BRIAN BABYLON: Because you're a very funny guy. You just made three quality jokes just in the five minutes.
GORE: Well, I benefit from low expectations, but...
SAGAL: No, when you were here...
SAGAL: ...and all the guys going, oh...
GORE: One of the lines was that Al Gore is so boring that his Secret Service code name was Al Gore.
SAGAL: But haven't you ever wanted to, like, you know, just go out there and cut it up? And, you know, it never bothered...
GORE: Excuse me, I'm doing WAIT, WAIT...DON'T TELL M E!
SAGAL: That's true, that's true.
SAGAL: We're doing what we can for you. I have to say I've been reading your book this week. You have a new book called The Future...and it's not just about climate change, although that plays a part. It's about a lot of other trends that you see happening in the world. Not many of them are very good. Can you tell us some good things that are going to happen in the future?
GORE: Yeah, there are a lot of good things in it, and some reviewers have said I'm overly optimistic. All of these drivers of global change are right about bring both opportunity and some perils. And the underlying theme is that we, as human beings, have to be conscious and participate in making choices. And we, as Americans, particularly, have to rise to the occasion because there is no other country that can provide leadership in the world at a time when leadership is greatly needed.
POUNDSTONE: Don't you think he sounded like a politician there?
SAGAL: You just did.
SAGAL: You didn't take a breath during that whole thing.
GORE: I calculated that that was my 20 seconds to make the pitch to get people to buy my new book.
SAGAL: I understand that.
SAGAL: I appreciate it.
GORE: Enough with the frivolity already. Buy the book.
SAGAL: Let's sell some books.
SAGAL: The book is written from the perspective of a deeply engaged researcher who's deeply engaged with all these people and all these things that you spend your life deeply engaged with. But don't you think you should've peppered it with some, like, personal anecdotes just to make it a little more spicy? I mean, I'm just saying.
GORE: Well, excuse me, but you appear to be too deeply engaged with the deeply engaged research...
GORE: ...to have noticed the personal anecdotes that are in the book. Did you not read about my experiences with the chicken houses?
SAGAL: I may have been skimming through that part.
GORE: I, I, I, I.
POUNDSTONE: Hey, chicken houses?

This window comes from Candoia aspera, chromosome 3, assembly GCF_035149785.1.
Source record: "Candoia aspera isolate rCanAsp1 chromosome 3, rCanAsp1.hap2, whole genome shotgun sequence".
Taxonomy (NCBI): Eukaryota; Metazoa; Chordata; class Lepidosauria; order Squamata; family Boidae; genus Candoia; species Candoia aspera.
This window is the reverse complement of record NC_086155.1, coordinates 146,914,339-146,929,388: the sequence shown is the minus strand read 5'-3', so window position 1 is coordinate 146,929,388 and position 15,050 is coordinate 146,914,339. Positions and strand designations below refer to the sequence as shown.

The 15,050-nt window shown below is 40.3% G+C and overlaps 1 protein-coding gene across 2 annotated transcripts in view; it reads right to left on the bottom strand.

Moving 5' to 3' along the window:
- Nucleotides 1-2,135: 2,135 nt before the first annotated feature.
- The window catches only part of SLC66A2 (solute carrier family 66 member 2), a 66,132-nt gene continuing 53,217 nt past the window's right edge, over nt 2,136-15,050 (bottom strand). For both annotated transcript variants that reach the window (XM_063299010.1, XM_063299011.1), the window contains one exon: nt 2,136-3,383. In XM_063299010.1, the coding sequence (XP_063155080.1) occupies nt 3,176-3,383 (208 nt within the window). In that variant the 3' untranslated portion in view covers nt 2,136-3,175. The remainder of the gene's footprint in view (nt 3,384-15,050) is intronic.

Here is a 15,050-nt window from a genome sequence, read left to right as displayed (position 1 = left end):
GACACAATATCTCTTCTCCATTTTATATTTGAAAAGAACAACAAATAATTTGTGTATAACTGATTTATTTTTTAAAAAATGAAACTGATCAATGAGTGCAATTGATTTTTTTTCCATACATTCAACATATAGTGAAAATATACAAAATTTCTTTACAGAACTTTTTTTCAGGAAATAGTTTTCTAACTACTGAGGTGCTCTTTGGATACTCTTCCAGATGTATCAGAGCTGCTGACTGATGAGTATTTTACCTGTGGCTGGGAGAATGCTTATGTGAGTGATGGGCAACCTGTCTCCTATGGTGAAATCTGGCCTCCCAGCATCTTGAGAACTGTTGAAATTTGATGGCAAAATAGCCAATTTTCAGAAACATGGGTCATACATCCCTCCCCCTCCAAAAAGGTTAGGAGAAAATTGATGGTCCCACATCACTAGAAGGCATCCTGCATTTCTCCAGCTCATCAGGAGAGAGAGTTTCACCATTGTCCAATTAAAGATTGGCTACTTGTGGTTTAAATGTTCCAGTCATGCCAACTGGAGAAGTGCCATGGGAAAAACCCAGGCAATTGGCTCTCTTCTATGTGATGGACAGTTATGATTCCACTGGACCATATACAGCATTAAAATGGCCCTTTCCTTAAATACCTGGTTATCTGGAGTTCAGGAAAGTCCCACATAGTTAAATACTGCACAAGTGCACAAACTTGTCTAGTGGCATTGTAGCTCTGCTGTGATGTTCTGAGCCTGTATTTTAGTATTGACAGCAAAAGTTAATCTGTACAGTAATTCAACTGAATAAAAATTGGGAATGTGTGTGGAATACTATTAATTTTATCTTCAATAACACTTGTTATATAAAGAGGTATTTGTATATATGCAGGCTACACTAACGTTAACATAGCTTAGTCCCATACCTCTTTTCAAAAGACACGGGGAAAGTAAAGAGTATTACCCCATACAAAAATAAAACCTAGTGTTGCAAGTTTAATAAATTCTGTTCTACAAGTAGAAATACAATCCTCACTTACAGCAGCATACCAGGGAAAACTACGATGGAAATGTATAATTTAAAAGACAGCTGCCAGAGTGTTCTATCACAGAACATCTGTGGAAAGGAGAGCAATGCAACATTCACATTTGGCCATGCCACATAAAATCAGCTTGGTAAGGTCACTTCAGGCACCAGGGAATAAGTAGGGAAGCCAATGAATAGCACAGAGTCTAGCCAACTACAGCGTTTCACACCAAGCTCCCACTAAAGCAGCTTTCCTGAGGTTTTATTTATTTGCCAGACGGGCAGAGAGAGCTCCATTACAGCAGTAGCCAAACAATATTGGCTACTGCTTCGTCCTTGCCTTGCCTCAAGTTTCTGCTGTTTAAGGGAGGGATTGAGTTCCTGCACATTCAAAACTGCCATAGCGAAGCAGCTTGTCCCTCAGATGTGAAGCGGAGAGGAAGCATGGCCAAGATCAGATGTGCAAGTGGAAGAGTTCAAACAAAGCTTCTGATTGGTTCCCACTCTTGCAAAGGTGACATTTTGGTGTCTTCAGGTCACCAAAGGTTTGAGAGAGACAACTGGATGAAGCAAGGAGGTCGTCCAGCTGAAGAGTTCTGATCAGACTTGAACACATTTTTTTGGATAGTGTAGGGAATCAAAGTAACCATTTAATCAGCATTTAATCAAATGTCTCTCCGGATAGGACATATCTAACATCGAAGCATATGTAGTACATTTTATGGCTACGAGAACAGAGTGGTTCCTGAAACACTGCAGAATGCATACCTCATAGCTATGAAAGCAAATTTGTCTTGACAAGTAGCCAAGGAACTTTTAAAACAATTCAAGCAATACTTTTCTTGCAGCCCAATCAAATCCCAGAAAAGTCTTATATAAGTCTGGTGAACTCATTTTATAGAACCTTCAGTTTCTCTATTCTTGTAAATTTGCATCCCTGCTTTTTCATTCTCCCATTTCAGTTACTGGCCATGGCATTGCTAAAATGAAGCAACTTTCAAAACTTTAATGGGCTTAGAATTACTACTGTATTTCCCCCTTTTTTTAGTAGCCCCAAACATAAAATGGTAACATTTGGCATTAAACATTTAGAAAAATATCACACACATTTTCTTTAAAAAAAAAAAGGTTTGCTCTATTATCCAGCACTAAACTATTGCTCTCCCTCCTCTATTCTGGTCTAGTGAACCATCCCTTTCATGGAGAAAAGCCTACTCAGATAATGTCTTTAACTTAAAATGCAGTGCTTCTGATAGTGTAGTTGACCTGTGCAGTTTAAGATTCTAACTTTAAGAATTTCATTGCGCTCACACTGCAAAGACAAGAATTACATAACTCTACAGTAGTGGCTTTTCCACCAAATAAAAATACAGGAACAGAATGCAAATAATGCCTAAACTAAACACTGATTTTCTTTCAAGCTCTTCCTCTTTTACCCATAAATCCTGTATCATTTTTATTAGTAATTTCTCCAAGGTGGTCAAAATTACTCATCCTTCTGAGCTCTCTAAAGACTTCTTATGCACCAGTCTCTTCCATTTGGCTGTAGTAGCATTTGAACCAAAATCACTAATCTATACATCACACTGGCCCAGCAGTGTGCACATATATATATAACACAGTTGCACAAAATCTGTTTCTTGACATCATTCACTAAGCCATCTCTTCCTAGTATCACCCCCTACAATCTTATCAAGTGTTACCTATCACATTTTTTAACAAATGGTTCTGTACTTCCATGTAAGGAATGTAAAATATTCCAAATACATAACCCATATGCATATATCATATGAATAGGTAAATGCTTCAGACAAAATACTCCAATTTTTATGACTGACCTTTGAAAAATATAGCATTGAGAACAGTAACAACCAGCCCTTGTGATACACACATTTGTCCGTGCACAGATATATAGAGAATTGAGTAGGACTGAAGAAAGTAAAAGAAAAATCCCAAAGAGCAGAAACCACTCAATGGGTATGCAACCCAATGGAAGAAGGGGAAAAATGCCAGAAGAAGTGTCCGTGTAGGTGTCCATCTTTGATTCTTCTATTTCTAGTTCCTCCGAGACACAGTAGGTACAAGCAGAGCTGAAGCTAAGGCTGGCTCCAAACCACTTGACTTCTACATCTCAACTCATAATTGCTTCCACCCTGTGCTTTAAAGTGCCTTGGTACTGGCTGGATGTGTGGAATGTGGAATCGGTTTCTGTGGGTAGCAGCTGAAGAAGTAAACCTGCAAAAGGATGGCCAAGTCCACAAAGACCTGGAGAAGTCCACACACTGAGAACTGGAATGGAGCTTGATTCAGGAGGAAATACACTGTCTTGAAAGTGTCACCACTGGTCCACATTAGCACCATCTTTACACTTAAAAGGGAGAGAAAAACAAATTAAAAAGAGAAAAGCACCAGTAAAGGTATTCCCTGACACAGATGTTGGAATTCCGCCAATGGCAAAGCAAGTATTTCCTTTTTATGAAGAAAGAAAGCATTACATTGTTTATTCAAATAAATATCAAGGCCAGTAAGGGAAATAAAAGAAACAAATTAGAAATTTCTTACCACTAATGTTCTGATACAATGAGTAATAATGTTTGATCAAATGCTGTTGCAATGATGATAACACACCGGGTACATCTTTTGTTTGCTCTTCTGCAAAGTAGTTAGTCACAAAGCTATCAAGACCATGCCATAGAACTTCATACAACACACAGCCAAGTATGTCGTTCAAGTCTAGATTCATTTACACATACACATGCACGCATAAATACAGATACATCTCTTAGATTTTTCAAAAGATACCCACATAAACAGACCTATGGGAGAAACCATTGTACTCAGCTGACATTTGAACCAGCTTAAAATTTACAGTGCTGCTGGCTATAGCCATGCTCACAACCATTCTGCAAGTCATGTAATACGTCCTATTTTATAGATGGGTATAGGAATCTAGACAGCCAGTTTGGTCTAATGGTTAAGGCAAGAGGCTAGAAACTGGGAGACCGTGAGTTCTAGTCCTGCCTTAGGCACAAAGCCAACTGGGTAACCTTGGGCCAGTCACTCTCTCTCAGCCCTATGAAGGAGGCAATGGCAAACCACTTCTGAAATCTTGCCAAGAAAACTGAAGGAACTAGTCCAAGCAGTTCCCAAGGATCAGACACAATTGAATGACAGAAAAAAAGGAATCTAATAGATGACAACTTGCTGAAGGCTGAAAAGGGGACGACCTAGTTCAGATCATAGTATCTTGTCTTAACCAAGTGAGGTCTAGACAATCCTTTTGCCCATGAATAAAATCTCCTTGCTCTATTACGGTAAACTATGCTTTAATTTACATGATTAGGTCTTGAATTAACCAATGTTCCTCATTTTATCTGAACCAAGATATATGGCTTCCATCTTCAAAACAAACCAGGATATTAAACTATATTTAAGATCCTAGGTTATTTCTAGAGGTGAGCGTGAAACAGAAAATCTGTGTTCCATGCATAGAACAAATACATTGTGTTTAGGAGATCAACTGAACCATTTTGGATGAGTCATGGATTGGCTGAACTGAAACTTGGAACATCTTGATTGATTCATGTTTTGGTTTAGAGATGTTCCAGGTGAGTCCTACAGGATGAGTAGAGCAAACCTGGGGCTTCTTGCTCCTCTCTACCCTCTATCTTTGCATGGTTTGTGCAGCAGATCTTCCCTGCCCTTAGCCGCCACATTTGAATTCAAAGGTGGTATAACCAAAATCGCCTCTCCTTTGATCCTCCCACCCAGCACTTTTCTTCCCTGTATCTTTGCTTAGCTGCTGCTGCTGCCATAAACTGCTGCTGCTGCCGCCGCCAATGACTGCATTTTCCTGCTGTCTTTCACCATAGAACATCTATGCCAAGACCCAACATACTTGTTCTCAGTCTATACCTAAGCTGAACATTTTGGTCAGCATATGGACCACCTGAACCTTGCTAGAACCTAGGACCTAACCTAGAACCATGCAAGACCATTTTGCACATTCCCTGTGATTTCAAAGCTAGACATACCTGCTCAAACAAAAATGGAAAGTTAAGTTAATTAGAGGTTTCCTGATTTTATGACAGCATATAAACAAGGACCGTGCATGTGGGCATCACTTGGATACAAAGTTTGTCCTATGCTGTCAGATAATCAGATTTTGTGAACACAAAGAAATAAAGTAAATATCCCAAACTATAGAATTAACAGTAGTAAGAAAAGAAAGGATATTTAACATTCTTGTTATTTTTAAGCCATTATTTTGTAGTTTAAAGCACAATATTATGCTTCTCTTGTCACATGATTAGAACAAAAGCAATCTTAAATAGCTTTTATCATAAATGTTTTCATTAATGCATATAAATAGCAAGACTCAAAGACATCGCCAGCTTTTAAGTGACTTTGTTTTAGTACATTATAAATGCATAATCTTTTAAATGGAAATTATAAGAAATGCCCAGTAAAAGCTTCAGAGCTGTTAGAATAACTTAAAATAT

SAGAL: What happened with chicken houses?
POUNDSTONE: What about them?
GORE: We had on our family farm chicken...
GORE: ...houses. And all of a sudden, we had automated chicken houses, two houses with 5,000 chickens each, and one person collects the eggs from all the chickens. And when the chickens are put into the chicken houses, they have to have a social life, so the roosters were drugged and put every 15 square feet. And when they aroused from their drug-induced torpor, then the social life of the chicken house really got going.
GORE: The only place where the chickens could lay their eggs was on top of the conveyor belt. So one person could collect the eggs from 10,000 chickens.
SAGAL: I'm sure that, you know, watching the drugged roosters gaze at the chickens actually prepared you for the Clinton White House.
GORE: Now, that...
POUNDSTONE: You made him stop talking.
SAGAL: I know.
SAGAL: Are you going to let some time go by? Are you going to write another book? A sequel to "The Future" called, like, "See"?
POUNDSTONE: Told ya?
SAGAL: Or "OK, I Wasn't Quite Right About That"?
BABYLON: He could do a sequel to "Charlotte's Web"?
BABYLON: Why not?
SAGAL: That's a random thing to say, Brian.
BABYLON: Yeah, that's in my line.
SAGAL: Why not? Well, I'll ask you that. Well, you've done so much. You now have this book. What is next for you?
GORE: Well, speaking of "Charlotte's Web"...
BABYLON: Thank you.
GORE: Do you know about spider goats?
GORE: We don't know about spider goats.
Well, this is a passage in the book.
SAGAL: Oh, oh.
SAGAL: You did that to me on purpose.
GORE: They are now taking the jeans...
GORE: ...from orb-weaving spiders and splicing them into goats and making spider goats.
BABYLON: And they save...
GORE: And they look like goats.
BABYLON: ...old cities.
SAGAL: Oh, thank God.
GORE: But they secrete the spider silk in their milk through their udders, where it is strained and captured and sold as an industrial commodity. Isn't that fascinating?
SAGAL: I would love to get you high, Mr. Vice President.
SAGAL: Is that part of the...
GORE: Do you know...
GORE: ...(unintelligible) farmers...
GORE: ...who are having trouble with their dairy cattle.
GORE: Because when they force feed them and use the automatic milking machines...
GORE: ...their estracycles are speeded up...
GORE: ...(unintelligible) the pollution.
GORE: They put digital devices in their cows so that when they come in heat, they kept the farmers. And it is the first known example of interspecies sexton.